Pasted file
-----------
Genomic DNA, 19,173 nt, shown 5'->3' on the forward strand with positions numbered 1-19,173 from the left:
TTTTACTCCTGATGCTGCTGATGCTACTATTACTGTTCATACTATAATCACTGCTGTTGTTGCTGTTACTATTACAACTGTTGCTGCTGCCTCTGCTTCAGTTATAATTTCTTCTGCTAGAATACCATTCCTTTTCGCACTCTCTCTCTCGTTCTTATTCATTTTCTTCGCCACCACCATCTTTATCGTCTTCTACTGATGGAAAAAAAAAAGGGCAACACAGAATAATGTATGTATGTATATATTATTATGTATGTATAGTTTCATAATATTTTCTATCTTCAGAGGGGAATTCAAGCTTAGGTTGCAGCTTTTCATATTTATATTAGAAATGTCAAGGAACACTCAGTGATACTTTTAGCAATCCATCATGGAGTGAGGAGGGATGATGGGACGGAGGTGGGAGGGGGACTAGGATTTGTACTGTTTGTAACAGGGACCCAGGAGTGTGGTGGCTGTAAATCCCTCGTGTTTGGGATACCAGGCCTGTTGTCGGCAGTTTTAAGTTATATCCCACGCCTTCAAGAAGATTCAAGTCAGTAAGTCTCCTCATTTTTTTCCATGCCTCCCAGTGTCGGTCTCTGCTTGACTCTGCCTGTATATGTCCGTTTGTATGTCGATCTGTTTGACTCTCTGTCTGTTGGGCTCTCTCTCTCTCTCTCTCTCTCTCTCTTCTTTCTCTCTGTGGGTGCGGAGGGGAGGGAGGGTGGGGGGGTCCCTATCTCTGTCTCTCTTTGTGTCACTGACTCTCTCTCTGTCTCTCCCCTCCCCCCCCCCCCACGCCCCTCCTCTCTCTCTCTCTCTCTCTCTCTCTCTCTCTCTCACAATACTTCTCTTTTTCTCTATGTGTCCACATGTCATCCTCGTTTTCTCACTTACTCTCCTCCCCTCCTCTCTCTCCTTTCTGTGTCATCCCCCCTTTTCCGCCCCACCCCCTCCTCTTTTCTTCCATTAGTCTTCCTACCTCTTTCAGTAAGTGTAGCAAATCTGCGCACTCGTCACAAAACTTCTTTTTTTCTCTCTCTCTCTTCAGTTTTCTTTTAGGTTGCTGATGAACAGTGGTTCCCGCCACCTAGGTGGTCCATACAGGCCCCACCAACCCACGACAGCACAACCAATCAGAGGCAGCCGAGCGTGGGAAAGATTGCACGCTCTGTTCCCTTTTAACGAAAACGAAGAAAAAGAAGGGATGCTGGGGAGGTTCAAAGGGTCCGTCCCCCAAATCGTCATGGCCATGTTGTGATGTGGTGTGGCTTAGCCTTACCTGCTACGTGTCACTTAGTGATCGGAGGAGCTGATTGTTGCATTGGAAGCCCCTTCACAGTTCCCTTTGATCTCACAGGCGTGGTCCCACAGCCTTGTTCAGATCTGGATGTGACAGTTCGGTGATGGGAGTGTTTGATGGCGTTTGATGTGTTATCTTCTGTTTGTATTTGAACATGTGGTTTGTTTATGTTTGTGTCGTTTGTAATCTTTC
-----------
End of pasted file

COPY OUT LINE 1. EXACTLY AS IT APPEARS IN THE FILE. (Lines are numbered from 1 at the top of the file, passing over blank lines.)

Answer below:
Genomic DNA, 19,173 nt, shown 5'->3' on the forward strand with positions numbered 1-19,173 from the left: